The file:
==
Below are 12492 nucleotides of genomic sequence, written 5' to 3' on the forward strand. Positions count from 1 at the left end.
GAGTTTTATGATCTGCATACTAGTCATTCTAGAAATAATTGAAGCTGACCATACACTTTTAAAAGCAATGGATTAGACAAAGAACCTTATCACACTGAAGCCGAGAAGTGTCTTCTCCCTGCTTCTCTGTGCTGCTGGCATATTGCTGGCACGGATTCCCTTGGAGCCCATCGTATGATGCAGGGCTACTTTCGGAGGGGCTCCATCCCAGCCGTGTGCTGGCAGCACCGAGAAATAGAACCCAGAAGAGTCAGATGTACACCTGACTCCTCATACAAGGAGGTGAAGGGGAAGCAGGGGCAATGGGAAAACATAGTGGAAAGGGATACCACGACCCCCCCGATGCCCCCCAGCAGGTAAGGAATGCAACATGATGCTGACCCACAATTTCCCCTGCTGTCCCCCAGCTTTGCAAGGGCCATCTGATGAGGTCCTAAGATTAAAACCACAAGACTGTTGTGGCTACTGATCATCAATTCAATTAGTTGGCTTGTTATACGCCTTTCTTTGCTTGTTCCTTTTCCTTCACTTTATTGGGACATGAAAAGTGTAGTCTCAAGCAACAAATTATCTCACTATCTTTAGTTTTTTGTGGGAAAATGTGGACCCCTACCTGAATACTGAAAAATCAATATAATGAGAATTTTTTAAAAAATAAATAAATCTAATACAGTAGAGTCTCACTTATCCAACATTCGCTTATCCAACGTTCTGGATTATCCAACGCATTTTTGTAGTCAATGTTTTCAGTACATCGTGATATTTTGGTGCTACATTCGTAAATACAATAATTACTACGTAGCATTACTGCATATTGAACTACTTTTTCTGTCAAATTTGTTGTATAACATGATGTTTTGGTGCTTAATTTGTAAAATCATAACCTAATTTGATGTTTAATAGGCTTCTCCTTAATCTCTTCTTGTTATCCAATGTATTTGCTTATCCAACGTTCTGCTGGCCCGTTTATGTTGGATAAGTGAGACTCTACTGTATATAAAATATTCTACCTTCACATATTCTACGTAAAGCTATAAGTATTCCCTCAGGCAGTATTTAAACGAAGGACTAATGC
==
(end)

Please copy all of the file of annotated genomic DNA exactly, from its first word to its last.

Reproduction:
Below are 12492 nucleotides of genomic sequence, written 5' to 3' on the forward strand. Positions count from 1 at the left end.
GAGTTTTATGATCTGCATACTAGTCATTCTAGAAATAATTGAAGCTGACCATACACTTTTAAAAGCAATGGATTAGACAAAGAACCTTATCACACTGAAGCCGAGAAGTGTCTTCTCCCTGCTTCTCTGTGCTGCTGGCATATTGCTGGCACGGATTCCCTTGGAGCCCATCGTATGATGCAGGGCTACTTTCGGAGGGGCTCCATCCCAGCCGTGTGCTGGCAGCACCGAGAAATAGAACCCAGAAGAGTCAGATGTACACCTGACTCCTCATACAAGGAGGTGAAGGGGAAGCAGGGGCAATGGGAAAACATAGTGGAAAGGGATACCACGACCCCCCCGATGCCCCCCAGCAGGTAAGGAATGCAACATGATGCTGACCCACAATTTCCCCTGCTGTCCCCCAGCTTTGCAAGGGCCATCTGATGAGGTCCTAAGATTAAAACCACAAGACTGTTGTGGCTACTGATCATCAATTCAATTAGTTGGCTTGTTATACGCCTTTCTTTGCTTGTTCCTTTTCCTTCACTTTATTGGGACATGAAAAGTGTAGTCTCAAGCAACAAATTATCTCACTATCTTTAGTTTTTTGTGGGAAAATGTGGACCCCTACCTGAATACTGAAAAATCAATATAATGAGAATTTTTTAAAAAATAAATAAATCTAATACAGTAGAGTCTCACTTATCCAACATTCGCTTATCCAACGTTCTGGATTATCCAACGCATTTTTGTAGTCAATGTTTTCAGTACATCGTGATATTTTGGTGCTACATTCGTAAATACAATAATTACTACGTAGCATTACTGCATATTGAACTACTTTTTCTGTCAAATTTGTTGTATAACATGATGTTTTGGTGCTTAATTTGTAAAATCATAACCTAATTTGATGTTTAATAGGCTTCTCCTTAATCTCTTCTTGTTATCCAATGTATTTGCTTATCCAACGTTCTGCTGGCCCGTTTATGTTGGATAAGTGAGACTCTACTGTATATAAAATATTCTACCTTCACATATTCTACGTAAAGCTATAAGTATTCCCTCAGGCAGTATTTAAACGAAGGACTAATGC